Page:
Locations: The Ayeyarwaddy

The AyeyarwaddyBy the old Moulmein Pagoda, lookin’ lazy by the sea, There’s a Myanmar girl a-settin’, and I know she thinks o’ me; For the wind is in the palm-trees, and the temple-bells they say: ‘Come you back, you British soldier; come you back to Mandalay!’ Come you back to Mandalay, Where the old Flotilla lay: ‘Can’t you ‘ear their paddles chunkin’ from Yangon to Mandalay? On the Road to Mandalay, Where the flyin’-fish play, An’ the dawn comes up like thunder outer China ‘cross the Bay!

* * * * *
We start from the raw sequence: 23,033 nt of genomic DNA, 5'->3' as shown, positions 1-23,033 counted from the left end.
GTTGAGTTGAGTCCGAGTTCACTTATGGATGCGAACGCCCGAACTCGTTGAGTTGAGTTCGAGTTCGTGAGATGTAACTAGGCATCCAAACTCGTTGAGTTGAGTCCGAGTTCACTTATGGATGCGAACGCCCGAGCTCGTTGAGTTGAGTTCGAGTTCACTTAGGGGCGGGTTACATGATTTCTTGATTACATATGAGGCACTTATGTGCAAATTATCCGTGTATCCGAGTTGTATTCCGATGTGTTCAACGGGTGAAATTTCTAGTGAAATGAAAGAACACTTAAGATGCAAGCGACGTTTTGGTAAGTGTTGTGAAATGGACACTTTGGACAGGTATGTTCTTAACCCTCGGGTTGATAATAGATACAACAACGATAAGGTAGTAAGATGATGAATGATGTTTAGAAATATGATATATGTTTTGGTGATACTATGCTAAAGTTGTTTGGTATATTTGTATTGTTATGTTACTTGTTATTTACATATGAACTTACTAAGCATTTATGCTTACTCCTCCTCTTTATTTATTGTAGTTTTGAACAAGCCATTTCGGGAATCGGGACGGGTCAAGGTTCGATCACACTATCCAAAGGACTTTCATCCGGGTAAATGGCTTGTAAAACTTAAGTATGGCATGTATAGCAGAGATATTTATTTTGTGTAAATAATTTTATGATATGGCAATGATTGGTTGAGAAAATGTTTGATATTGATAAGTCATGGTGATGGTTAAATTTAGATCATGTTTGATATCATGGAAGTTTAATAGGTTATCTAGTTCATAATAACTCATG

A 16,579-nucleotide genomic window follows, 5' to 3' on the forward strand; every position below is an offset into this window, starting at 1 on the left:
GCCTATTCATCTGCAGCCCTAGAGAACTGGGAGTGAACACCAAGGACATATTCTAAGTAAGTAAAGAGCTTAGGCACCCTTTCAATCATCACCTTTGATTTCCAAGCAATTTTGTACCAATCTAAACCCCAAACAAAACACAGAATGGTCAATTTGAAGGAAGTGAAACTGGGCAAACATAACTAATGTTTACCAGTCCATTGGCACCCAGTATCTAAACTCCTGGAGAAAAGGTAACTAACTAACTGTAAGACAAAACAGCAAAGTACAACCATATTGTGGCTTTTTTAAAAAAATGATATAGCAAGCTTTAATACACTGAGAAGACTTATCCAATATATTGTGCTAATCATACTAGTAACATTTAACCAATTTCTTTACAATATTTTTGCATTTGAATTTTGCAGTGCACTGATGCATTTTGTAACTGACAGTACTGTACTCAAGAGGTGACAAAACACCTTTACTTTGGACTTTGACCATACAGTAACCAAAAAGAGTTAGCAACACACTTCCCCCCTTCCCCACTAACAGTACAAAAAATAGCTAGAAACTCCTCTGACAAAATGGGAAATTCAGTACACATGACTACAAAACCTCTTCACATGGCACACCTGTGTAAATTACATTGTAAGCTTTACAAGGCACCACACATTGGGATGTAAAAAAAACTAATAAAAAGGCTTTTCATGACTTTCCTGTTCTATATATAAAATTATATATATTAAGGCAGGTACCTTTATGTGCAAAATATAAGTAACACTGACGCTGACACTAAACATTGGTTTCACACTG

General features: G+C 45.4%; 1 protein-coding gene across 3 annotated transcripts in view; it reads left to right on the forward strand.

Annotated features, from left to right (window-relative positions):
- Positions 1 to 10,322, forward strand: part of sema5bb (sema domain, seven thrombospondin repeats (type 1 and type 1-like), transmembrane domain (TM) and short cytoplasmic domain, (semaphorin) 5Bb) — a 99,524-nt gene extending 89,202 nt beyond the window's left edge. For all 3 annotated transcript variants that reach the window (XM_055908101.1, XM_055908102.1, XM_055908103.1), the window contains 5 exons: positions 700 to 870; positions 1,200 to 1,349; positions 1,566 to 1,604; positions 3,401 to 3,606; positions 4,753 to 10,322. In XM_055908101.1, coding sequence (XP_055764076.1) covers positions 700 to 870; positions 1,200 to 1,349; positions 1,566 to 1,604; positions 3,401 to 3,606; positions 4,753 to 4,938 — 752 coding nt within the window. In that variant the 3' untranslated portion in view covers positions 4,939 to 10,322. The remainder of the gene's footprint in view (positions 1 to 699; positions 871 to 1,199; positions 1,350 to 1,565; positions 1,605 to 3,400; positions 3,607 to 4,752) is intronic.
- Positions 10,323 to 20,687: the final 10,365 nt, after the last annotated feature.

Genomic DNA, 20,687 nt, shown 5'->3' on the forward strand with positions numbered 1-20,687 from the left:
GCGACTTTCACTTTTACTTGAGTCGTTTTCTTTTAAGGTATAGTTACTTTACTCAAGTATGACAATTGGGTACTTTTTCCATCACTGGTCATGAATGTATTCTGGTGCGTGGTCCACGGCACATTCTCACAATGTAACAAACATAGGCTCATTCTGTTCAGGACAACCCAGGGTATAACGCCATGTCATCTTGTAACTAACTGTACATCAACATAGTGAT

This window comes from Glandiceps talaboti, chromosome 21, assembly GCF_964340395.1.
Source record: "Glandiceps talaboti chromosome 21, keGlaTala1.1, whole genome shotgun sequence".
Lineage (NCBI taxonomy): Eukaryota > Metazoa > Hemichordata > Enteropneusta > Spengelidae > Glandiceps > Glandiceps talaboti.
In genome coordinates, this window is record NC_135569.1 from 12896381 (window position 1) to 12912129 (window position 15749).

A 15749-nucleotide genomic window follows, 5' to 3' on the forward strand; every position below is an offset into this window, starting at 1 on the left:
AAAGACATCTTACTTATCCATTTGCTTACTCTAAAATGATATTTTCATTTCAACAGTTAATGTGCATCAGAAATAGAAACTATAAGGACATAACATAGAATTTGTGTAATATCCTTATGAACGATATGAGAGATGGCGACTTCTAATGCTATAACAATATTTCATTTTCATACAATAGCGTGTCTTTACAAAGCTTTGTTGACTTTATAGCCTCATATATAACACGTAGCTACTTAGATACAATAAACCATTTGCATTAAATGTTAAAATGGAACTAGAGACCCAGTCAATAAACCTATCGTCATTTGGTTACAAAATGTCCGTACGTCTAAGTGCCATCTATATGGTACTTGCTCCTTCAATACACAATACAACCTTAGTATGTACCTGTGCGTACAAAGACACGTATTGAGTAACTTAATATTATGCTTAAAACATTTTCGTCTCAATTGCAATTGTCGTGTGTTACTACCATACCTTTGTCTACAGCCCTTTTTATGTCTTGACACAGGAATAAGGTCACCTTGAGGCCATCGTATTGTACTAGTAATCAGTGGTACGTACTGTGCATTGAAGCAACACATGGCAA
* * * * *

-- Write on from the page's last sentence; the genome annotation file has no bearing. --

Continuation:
The Road to Mandalay of Rudyard Kipling’s famous poem is the Ayeyarwaddy River. Arising deep in Myanmar’s Himalayas the river tumbles through forested mountain gorges and fertile farmland, across dry and dusty plains to the many mouths of an expansive delta from which it spills into the Andaman Sea. Running 1,350 miles right down through the center of the country the river is entirely Myanmar from its source all the way to the Bay of Bengal. It is Myanmar’s main trading route and gateway to the interior, and its waters irrigate expansive paddy in the delta making one of the great rice bowls of Asia. The first kingdoms of Central Myanmar were established on its banks and their glittering monuments still line the river’s shore. Today the river’s fertile floodplain supports the majority of Myanmar’s population and as always the river is an inextricable part of their daily lives. To feel the rhythm of this wonderful river is to touch the hearts of its gentle smiling people.


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